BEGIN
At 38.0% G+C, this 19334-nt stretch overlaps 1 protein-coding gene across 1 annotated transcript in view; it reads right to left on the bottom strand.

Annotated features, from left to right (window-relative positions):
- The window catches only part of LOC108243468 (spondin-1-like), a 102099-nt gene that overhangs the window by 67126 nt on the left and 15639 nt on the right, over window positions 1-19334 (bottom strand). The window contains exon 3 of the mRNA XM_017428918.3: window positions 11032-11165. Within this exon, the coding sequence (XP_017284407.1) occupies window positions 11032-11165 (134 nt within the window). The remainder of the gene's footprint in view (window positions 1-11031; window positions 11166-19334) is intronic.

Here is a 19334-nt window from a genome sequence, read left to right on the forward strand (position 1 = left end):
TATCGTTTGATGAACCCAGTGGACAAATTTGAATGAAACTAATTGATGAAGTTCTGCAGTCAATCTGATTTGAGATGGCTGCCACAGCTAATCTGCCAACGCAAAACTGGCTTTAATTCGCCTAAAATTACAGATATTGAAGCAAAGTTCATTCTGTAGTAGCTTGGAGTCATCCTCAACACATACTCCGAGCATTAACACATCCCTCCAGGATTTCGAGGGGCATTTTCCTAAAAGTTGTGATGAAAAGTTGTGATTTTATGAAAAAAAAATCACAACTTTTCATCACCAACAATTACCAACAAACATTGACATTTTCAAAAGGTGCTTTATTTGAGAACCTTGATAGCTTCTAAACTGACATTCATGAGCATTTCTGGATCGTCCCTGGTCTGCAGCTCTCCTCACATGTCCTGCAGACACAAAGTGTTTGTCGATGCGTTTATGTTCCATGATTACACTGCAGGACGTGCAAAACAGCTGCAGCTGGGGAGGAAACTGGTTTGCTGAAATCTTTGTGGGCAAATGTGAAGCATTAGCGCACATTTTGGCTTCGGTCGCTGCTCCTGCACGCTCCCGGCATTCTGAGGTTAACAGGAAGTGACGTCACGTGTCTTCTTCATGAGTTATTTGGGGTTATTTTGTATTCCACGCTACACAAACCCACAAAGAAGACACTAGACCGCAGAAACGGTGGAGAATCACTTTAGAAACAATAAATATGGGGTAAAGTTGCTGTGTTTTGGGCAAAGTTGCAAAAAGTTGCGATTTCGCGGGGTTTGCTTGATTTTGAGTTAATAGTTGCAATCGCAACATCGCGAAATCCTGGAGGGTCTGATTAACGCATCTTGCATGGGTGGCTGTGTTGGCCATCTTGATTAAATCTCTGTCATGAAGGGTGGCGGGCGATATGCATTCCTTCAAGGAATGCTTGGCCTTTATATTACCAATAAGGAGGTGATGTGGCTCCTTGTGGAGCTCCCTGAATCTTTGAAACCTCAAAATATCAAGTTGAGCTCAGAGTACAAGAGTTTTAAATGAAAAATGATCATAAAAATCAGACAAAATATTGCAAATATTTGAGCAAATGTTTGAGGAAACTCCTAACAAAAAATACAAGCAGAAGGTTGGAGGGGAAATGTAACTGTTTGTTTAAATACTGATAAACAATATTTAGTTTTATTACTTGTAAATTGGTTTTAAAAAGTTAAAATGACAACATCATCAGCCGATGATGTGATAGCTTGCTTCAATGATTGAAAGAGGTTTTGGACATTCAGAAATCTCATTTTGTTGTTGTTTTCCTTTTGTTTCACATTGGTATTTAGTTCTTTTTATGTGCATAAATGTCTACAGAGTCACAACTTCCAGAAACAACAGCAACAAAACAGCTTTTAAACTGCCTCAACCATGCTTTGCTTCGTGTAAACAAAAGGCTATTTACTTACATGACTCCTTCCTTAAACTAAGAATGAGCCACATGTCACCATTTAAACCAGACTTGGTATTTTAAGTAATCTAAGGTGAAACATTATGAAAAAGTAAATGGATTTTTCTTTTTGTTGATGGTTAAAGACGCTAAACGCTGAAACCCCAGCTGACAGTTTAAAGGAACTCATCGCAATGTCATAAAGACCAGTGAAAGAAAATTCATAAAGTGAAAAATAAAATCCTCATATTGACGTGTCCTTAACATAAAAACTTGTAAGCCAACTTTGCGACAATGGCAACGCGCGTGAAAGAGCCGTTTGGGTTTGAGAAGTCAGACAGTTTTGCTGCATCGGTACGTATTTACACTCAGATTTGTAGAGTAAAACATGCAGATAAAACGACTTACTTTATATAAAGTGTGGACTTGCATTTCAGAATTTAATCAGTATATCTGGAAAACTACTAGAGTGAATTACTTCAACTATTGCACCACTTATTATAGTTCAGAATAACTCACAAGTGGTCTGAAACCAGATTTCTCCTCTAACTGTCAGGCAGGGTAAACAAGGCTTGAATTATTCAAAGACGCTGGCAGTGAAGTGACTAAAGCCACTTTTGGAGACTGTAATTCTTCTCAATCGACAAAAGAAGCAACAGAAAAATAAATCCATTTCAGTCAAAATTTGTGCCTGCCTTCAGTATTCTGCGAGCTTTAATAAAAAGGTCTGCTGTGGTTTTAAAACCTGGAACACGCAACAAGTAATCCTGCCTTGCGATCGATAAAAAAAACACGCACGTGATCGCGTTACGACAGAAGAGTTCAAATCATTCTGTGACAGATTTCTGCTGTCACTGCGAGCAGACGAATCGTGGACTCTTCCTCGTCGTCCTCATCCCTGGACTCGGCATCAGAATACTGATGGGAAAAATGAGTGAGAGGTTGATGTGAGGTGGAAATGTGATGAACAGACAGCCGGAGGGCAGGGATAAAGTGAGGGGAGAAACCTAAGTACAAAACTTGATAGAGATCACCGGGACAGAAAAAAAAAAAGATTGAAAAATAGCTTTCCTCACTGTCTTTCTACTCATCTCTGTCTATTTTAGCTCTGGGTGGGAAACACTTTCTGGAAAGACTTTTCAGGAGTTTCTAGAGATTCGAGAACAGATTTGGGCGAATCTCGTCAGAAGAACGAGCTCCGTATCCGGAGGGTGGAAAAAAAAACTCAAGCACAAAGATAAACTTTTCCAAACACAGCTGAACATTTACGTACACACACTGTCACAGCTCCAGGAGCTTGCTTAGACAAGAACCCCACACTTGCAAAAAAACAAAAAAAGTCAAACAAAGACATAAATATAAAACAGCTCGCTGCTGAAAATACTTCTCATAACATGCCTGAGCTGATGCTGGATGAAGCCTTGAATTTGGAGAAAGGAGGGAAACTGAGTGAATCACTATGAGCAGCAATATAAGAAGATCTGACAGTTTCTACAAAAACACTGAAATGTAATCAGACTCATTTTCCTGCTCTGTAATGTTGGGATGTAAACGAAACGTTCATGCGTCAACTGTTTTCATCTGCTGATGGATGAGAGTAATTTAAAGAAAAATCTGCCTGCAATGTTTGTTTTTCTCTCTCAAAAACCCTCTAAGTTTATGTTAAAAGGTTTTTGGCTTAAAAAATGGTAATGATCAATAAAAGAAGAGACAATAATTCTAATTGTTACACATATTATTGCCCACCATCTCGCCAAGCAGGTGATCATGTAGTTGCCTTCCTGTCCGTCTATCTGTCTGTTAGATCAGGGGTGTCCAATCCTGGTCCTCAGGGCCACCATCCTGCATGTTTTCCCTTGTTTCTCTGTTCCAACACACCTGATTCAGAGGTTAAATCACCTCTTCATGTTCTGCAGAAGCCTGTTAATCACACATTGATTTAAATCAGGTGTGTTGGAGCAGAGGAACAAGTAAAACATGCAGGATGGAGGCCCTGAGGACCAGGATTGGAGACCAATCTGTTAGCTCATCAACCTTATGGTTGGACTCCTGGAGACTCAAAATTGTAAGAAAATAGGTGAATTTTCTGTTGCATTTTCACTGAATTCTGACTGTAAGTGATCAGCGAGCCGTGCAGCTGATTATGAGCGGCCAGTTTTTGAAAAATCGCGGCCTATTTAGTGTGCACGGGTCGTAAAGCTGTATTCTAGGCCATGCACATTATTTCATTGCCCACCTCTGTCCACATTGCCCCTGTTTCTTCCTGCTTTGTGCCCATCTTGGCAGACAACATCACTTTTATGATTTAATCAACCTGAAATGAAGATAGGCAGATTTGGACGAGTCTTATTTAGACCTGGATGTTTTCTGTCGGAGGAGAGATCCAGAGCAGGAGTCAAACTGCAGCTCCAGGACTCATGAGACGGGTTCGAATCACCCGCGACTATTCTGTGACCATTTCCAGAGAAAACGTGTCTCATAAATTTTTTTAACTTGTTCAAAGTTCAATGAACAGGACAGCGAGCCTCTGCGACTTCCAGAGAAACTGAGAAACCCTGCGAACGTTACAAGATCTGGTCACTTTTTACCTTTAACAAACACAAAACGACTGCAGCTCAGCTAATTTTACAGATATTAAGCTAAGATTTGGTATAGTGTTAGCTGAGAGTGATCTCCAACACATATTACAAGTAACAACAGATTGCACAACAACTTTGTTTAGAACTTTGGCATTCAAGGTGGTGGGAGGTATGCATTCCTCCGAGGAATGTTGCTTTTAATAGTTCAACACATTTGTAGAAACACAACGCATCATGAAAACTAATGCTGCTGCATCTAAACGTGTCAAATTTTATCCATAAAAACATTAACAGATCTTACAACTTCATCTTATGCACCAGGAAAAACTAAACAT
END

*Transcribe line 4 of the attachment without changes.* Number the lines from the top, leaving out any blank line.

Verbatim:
Here is a 19334-nt window from a genome sequence, read left to right on the forward strand (position 1 = left end):